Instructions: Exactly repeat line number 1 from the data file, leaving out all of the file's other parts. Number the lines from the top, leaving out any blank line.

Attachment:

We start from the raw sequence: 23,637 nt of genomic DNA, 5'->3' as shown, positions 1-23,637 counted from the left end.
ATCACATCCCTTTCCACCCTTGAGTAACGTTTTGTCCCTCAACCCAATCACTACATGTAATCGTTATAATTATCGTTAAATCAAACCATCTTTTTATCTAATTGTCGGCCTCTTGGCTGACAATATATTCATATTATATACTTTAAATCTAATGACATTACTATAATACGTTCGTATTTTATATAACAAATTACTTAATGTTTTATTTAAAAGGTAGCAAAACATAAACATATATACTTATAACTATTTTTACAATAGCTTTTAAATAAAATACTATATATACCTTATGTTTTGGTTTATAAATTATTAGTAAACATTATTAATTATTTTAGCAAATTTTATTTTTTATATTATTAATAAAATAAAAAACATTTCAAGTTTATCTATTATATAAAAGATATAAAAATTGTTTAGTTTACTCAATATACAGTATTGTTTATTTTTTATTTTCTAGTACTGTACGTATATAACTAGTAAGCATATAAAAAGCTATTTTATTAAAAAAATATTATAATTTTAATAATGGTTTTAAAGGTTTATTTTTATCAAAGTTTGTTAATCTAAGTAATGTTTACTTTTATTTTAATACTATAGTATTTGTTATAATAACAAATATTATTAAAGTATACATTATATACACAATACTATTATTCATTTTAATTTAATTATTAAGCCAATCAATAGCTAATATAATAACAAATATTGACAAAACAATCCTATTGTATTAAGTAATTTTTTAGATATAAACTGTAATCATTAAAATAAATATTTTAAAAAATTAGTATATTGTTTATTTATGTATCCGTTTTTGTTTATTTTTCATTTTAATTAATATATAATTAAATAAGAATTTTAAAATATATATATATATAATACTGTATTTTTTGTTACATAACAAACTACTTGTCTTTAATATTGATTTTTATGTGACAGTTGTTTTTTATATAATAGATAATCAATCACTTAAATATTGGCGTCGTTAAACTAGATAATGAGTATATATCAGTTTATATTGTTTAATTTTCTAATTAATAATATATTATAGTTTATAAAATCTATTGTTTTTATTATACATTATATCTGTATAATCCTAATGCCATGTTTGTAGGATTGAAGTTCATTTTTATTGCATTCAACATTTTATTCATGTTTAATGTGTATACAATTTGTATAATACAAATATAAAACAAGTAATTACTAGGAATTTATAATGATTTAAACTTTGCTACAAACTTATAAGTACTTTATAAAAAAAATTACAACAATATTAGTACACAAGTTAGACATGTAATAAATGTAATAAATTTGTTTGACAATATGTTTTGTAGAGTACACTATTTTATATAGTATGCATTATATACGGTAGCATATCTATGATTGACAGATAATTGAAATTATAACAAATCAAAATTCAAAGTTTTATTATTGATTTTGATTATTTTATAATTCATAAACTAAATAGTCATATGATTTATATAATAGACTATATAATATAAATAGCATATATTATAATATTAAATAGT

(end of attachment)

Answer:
We start from the raw sequence: 23,637 nt of genomic DNA, 5'->3' as shown, positions 1-23,637 counted from the left end.